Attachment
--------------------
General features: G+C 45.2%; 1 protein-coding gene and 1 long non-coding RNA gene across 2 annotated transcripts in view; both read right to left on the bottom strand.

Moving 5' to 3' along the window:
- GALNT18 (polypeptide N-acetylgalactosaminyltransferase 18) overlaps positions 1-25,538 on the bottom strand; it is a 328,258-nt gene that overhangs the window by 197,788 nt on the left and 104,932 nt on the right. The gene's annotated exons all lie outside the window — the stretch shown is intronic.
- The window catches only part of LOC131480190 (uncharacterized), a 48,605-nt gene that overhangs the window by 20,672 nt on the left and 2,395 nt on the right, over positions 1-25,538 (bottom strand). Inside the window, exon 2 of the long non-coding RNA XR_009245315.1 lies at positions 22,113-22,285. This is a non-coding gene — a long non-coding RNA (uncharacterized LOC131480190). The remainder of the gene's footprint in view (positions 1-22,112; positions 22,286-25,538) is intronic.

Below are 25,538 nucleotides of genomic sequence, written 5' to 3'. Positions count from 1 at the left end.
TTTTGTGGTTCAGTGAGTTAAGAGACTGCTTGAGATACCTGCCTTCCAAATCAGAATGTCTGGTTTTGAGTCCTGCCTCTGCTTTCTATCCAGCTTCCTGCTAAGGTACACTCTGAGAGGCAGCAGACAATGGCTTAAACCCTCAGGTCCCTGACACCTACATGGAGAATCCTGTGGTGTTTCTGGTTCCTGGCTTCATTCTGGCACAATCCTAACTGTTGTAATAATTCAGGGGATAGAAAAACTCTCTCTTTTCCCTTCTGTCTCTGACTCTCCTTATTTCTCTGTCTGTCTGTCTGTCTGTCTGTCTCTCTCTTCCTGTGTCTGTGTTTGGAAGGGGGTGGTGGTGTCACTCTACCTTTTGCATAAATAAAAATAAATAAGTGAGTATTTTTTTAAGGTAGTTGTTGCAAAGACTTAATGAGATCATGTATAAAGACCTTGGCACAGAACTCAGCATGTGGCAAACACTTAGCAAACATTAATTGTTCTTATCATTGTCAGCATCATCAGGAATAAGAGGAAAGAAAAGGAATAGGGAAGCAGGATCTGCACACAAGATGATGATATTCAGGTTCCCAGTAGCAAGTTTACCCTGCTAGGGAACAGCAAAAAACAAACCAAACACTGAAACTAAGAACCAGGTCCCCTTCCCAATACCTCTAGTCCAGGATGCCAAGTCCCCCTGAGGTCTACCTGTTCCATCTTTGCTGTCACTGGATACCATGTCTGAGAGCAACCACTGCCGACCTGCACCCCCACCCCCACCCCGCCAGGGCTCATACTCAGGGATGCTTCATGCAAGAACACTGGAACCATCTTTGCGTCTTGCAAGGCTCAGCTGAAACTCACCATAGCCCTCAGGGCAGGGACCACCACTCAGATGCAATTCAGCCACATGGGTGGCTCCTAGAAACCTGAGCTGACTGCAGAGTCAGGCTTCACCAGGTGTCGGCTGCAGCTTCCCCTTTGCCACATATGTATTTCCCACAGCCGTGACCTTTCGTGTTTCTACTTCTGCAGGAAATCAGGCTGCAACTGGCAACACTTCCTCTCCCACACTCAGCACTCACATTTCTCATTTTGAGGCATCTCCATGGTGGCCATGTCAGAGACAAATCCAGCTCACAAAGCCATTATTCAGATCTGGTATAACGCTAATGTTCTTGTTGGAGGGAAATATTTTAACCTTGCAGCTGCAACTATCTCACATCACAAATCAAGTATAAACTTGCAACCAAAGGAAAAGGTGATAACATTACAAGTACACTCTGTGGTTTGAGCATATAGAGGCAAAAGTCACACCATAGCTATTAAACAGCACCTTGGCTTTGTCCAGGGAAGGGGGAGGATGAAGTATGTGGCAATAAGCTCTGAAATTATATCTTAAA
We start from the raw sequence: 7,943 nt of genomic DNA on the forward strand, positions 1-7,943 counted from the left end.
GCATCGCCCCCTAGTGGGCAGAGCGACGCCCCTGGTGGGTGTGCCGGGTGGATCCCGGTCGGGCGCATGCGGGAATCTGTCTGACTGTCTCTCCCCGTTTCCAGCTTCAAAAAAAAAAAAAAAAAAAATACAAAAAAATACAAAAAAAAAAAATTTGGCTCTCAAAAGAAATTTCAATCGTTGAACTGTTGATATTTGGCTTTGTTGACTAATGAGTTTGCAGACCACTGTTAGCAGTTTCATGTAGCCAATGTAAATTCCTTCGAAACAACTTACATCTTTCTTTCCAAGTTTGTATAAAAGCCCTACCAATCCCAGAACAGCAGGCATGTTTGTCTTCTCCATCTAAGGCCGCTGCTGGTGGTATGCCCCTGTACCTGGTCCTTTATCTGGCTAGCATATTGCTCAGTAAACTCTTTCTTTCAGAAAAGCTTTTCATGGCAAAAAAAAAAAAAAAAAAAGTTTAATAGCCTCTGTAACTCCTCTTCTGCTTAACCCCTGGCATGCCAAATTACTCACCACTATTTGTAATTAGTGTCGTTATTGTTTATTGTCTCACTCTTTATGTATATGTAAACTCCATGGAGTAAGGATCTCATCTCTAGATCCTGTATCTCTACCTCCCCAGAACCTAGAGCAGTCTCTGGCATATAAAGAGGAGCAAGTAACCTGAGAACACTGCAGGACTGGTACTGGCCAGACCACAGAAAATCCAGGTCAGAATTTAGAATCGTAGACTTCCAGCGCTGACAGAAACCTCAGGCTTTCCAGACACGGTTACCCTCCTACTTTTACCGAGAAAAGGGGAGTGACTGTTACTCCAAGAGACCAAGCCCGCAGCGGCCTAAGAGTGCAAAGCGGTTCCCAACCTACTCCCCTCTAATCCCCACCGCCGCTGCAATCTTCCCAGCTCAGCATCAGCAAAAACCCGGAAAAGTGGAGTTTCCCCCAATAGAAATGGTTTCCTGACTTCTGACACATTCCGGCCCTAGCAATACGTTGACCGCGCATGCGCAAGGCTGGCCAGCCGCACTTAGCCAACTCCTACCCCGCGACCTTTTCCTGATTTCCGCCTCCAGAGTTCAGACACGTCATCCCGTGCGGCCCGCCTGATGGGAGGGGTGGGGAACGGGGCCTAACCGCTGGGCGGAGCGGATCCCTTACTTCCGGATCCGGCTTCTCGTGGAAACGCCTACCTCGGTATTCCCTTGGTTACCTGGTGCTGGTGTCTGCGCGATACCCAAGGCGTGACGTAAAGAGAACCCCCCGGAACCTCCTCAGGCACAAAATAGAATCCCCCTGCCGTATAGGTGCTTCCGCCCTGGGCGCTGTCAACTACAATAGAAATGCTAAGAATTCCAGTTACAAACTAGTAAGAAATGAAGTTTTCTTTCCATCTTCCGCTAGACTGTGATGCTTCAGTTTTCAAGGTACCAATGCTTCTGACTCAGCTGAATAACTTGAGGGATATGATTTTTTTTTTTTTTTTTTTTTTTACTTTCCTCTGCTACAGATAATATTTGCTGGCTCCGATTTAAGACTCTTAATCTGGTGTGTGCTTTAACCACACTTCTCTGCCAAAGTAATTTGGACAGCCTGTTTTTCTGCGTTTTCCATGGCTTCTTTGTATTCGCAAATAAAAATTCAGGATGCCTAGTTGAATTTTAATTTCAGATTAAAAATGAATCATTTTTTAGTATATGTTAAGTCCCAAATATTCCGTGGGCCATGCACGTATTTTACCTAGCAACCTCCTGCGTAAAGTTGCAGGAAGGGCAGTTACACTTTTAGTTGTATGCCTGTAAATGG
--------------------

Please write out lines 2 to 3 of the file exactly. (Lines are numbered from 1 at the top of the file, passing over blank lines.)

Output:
Moving 5' to 3' along the window:
- GALNT18 (polypeptide N-acetylgalactosaminyltransferase 18) overlaps positions 1-25,538 on the bottom strand; it is a 328,258-nt gene that overhangs the window by 197,788 nt on the left and 104,932 nt on the right. The gene's annotated exons all lie outside the window — the stretch shown is intronic.